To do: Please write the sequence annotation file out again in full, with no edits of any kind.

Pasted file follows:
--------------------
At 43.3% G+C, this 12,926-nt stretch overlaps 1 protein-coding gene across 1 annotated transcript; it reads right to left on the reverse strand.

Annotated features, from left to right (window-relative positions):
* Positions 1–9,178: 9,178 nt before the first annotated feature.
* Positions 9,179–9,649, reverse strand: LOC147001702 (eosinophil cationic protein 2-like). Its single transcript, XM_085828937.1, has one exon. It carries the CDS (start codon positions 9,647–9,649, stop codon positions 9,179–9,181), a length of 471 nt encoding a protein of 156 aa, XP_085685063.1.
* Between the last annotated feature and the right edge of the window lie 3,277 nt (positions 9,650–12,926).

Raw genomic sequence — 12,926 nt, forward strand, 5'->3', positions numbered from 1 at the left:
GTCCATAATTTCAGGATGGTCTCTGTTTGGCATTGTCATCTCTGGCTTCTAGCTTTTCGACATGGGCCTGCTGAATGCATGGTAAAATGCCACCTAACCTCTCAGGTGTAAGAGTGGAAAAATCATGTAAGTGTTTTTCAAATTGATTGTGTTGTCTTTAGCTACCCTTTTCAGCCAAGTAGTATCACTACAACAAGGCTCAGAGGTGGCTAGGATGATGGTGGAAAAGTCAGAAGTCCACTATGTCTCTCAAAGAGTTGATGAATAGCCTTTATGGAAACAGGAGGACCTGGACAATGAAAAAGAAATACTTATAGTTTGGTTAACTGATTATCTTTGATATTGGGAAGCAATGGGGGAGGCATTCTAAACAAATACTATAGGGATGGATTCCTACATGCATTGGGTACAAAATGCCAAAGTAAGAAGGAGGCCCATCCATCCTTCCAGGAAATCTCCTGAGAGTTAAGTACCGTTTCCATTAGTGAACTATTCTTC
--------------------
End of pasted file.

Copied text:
At 43.3% G+C, this 12,926-nt stretch overlaps 1 protein-coding gene across 1 annotated transcript; it reads right to left on the reverse strand.

Annotated features, from left to right (window-relative positions):
* Positions 1–9,178: 9,178 nt before the first annotated feature.
* Positions 9,179–9,649, reverse strand: LOC147001702 (eosinophil cationic protein 2-like). Its single transcript, XM_085828937.1, has one exon. It carries the CDS (start codon positions 9,647–9,649, stop codon positions 9,179–9,181), a length of 471 nt encoding a protein of 156 aa, XP_085685063.1.
* Between the last annotated feature and the right edge of the window lie 3,277 nt (positions 9,650–12,926).

Raw genomic sequence — 12,926 nt, forward strand, 5'->3', positions numbered from 1 at the left:
GTCCATAATTTCAGGATGGTCTCTGTTTGGCATTGTCATCTCTGGCTTCTAGCTTTTCGACATGGGCCTGCTGAATGCATGGTAAAATGCCACCTAACCTCTCAGGTGTAAGAGTGGAAAAATCATGTAAGTGTTTTTCAAATTGATTGTGTTGTCTTTAGCTACCCTTTTCAGCCAAGTAGTATCACTACAACAAGGCTCAGAGGTGGCTAGGATGATGGTGGAAAAGTCAGAAGTCCACTATGTCTCTCAAAGAGTTGATGAATAGCCTTTATGGAAACAGGAGGACCTGGACAATGAAAAAGAAATACTTATAGTTTGGTTAACTGATTATCTTTGATATTGGGAAGCAATGGGGGAGGCATTCTAAACAAATACTATAGGGATGGATTCCTACATGCATTGGGTACAAAATGCCAAAGTAAGAAGGAGGCCCATCCATCCTTCCAGGAAATCTCCTGAGAGTTAAGTACCGTTTCCATTAGTGAACTATTCTTC